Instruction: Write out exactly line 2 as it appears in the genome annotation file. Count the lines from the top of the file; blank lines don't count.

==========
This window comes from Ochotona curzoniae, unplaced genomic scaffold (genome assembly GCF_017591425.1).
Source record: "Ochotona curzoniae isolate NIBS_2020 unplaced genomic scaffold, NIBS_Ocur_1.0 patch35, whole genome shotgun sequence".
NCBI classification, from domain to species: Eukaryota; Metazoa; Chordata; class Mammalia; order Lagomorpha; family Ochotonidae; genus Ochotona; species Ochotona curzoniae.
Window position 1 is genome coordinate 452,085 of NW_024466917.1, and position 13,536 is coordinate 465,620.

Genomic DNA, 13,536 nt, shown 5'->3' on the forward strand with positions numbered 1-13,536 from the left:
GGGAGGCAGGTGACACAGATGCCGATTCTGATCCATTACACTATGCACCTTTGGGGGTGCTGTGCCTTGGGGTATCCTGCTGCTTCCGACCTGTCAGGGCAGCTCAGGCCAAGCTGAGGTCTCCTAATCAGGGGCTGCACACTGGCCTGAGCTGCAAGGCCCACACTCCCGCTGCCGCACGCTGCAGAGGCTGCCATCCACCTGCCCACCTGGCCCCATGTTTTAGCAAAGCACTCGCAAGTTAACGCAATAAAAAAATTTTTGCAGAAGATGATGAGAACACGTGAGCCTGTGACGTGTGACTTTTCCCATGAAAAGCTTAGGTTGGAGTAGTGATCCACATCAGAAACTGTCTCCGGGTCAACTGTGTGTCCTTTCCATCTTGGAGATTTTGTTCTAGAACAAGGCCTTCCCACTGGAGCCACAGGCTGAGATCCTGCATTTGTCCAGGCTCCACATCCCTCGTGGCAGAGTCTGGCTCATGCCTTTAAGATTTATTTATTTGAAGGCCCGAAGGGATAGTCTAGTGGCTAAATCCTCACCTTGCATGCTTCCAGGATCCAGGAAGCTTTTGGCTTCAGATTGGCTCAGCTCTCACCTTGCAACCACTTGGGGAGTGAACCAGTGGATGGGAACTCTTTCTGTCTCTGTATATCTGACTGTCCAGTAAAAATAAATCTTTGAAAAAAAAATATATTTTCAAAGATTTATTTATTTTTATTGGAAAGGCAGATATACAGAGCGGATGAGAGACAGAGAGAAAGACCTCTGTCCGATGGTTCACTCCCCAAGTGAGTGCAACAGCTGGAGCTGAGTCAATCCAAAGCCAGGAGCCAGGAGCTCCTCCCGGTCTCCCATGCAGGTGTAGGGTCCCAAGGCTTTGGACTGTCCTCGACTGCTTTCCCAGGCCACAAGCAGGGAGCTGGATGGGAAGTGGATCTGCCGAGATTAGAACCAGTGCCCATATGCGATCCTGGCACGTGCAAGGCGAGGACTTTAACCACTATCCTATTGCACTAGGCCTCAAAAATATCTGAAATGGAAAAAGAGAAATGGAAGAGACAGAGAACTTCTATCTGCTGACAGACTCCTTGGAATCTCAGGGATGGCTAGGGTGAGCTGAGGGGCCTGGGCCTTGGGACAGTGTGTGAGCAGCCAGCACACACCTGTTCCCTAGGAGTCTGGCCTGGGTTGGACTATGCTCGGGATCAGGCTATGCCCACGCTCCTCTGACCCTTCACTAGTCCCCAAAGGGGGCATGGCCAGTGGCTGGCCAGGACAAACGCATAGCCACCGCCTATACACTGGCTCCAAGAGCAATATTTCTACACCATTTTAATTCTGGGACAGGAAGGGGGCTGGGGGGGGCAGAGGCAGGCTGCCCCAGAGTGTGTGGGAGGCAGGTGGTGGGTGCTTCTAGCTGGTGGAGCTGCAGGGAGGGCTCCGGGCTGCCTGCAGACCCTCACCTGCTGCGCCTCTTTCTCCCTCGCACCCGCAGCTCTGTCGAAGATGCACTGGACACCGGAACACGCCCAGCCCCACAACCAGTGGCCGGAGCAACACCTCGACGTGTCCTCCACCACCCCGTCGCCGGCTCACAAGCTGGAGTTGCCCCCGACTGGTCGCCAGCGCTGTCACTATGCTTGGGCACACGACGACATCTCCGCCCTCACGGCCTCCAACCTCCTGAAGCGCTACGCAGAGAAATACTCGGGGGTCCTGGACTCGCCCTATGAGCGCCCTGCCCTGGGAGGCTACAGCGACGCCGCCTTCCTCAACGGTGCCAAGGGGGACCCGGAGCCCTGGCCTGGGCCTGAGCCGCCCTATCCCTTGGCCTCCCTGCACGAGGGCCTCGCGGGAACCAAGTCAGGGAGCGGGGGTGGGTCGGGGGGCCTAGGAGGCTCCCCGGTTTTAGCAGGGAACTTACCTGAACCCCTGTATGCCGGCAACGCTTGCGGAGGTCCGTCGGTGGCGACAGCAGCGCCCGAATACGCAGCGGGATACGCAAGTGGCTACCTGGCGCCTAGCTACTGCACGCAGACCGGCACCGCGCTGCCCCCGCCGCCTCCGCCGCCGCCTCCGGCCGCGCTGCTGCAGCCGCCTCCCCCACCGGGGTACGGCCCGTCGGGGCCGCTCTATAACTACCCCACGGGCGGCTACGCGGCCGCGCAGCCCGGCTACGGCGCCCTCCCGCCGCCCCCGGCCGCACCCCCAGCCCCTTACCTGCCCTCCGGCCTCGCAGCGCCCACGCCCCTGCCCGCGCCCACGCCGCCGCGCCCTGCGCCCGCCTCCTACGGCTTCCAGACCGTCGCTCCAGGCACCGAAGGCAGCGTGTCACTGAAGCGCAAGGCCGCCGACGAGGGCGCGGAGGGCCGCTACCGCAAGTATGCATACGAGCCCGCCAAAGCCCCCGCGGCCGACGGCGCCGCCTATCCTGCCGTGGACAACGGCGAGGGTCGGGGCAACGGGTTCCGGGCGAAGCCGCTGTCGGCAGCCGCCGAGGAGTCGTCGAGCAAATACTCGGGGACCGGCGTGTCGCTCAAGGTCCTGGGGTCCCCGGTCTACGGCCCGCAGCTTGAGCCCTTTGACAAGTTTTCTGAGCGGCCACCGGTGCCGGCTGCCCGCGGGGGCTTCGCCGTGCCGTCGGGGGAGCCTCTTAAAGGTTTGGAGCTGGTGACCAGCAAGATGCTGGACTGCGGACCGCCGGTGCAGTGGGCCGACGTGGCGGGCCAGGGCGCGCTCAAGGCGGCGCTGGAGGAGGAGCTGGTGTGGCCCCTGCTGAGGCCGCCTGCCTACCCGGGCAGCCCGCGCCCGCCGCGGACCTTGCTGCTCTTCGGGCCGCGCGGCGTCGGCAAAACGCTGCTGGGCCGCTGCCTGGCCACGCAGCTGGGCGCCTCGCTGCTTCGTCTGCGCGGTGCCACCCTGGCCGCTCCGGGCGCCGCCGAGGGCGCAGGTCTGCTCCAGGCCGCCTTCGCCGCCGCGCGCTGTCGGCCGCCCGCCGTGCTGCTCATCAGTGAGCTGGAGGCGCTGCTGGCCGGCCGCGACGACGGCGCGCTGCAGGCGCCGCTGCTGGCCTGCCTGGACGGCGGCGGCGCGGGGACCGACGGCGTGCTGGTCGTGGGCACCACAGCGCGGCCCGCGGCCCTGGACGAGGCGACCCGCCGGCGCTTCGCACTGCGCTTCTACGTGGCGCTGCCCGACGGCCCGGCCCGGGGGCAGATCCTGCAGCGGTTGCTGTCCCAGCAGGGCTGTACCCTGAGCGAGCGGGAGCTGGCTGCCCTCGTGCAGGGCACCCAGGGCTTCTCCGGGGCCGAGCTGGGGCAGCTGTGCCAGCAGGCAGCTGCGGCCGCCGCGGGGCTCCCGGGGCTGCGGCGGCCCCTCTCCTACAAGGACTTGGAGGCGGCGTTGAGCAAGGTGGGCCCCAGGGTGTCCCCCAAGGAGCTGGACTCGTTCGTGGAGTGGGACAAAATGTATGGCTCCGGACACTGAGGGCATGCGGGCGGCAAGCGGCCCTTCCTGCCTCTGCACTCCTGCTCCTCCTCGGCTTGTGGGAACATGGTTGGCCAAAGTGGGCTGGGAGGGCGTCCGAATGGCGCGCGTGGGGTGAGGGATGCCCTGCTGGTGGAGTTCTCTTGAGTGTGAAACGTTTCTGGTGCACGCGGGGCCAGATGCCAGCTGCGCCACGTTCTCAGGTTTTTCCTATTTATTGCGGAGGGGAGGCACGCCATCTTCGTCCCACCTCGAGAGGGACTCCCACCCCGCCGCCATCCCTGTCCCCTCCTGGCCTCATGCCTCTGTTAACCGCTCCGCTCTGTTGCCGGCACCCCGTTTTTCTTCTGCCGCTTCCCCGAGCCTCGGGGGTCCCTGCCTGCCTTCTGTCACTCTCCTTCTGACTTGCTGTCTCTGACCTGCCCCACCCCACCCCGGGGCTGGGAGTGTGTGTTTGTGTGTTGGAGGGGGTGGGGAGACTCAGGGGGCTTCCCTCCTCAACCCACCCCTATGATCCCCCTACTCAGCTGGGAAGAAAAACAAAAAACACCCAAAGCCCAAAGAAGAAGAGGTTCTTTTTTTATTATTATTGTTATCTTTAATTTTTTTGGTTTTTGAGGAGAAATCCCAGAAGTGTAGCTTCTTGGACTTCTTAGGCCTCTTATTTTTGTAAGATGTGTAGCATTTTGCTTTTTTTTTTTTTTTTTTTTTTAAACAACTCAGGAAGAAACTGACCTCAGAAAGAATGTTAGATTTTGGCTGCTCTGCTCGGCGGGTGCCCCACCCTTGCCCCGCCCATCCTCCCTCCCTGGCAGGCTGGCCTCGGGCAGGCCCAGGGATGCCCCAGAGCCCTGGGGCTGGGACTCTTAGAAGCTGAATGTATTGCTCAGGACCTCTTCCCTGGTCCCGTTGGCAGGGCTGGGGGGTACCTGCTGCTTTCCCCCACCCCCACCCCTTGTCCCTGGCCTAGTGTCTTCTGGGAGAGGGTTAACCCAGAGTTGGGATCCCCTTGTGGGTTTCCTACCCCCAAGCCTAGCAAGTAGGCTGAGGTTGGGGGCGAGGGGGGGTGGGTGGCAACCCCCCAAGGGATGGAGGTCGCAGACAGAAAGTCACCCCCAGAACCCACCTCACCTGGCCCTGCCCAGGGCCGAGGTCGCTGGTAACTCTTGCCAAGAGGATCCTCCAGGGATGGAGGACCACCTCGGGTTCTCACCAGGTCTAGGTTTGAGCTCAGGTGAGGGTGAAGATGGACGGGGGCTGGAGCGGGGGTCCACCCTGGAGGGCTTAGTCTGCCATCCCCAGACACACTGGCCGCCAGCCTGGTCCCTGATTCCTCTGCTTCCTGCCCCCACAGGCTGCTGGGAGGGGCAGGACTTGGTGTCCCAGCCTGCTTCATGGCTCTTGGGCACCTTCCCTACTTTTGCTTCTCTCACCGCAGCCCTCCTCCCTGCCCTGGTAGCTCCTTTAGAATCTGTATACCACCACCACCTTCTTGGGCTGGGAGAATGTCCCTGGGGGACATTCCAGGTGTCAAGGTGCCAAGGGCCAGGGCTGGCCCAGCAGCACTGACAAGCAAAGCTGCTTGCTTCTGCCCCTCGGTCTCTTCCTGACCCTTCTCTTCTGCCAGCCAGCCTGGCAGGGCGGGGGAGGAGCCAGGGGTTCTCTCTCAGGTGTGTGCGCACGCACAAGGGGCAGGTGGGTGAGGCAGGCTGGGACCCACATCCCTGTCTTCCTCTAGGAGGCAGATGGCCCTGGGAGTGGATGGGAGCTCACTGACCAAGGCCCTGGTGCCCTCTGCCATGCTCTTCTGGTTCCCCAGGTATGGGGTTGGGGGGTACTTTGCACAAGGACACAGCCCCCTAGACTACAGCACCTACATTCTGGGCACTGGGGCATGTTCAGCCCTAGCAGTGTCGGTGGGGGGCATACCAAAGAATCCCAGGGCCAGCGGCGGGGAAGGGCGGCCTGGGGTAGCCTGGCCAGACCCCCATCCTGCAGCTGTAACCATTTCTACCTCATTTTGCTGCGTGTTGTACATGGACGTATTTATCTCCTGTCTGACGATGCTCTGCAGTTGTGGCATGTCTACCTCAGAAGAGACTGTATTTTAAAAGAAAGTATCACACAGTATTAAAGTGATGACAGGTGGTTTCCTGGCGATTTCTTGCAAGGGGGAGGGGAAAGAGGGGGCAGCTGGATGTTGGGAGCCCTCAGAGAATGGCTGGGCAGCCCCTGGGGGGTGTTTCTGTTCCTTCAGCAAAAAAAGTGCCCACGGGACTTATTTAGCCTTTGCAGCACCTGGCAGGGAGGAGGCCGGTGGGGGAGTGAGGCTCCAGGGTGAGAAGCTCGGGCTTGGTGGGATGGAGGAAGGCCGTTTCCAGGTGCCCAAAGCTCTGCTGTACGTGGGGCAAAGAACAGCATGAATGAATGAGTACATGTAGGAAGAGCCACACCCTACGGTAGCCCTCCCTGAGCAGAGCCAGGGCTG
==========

Source record: "Ochotona curzoniae isolate NIBS_2020 unplaced genomic scaffold, NIBS_Ocur_1.0 patch35, whole genome shotgun sequence".